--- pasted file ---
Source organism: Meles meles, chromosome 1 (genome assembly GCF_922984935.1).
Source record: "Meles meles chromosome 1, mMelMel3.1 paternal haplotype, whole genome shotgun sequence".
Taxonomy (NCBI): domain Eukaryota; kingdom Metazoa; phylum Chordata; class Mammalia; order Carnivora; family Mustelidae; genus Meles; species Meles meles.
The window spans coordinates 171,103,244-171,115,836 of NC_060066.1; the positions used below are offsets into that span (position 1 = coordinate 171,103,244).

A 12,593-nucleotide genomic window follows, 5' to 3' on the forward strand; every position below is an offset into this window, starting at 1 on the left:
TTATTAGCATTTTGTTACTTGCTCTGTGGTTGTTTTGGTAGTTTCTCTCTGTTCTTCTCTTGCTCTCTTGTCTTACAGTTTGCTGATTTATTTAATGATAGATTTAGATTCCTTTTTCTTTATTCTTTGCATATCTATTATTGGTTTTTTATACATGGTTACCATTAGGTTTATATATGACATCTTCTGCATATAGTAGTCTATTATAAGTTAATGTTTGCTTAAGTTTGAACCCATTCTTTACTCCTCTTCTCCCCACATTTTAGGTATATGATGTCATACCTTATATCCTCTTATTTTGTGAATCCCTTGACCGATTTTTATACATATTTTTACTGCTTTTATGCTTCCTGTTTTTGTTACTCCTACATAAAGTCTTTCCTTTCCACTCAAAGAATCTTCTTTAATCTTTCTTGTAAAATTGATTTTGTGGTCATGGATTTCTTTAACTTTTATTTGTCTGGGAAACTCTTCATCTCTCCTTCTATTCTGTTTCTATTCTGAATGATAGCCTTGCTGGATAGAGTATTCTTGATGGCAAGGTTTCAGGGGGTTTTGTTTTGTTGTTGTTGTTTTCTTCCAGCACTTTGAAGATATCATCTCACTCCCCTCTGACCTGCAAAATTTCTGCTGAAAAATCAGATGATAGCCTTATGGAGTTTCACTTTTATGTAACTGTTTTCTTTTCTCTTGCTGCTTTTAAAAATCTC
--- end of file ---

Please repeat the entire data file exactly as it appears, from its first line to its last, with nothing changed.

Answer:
Source organism: Meles meles, chromosome 1 (genome assembly GCF_922984935.1).
Source record: "Meles meles chromosome 1, mMelMel3.1 paternal haplotype, whole genome shotgun sequence".
Taxonomy (NCBI): domain Eukaryota; kingdom Metazoa; phylum Chordata; class Mammalia; order Carnivora; family Mustelidae; genus Meles; species Meles meles.
The window spans coordinates 171,103,244-171,115,836 of NC_060066.1; the positions used below are offsets into that span (position 1 = coordinate 171,103,244).

A 12,593-nucleotide genomic window follows, 5' to 3' on the forward strand; every position below is an offset into this window, starting at 1 on the left:
TTATTAGCATTTTGTTACTTGCTCTGTGGTTGTTTTGGTAGTTTCTCTCTGTTCTTCTCTTGCTCTCTTGTCTTACAGTTTGCTGATTTATTTAATGATAGATTTAGATTCCTTTTTCTTTATTCTTTGCATATCTATTATTGGTTTTTTATACATGGTTACCATTAGGTTTATATATGACATCTTCTGCATATAGTAGTCTATTATAAGTTAATGTTTGCTTAAGTTTGAACCCATTCTTTACTCCTCTTCTCCCCACATTTTAGGTATATGATGTCATACCTTATATCCTCTTATTTTGTGAATCCCTTGACCGATTTTTATACATATTTTTACTGCTTTTATGCTTCCTGTTTTTGTTACTCCTACATAAAGTCTTTCCTTTCCACTCAAAGAATCTTCTTTAATCTTTCTTGTAAAATTGATTTTGTGGTCATGGATTTCTTTAACTTTTATTTGTCTGGGAAACTCTTCATCTCTCCTTCTATTCTGTTTCTATTCTGAATGATAGCCTTGCTGGATAGAGTATTCTTGATGGCAAGGTTTCAGGGGGTTTTGTTTTGTTGTTGTTGTTTTCTTCCAGCACTTTGAAGATATCATCTCACTCCCCTCTGACCTGCAAAATTTCTGCTGAAAAATCAGATGATAGCCTTATGGAGTTTCACTTTTATGTAACTGTTTTCTTTTCTCTTGCTGCTTTTAAAAATCTC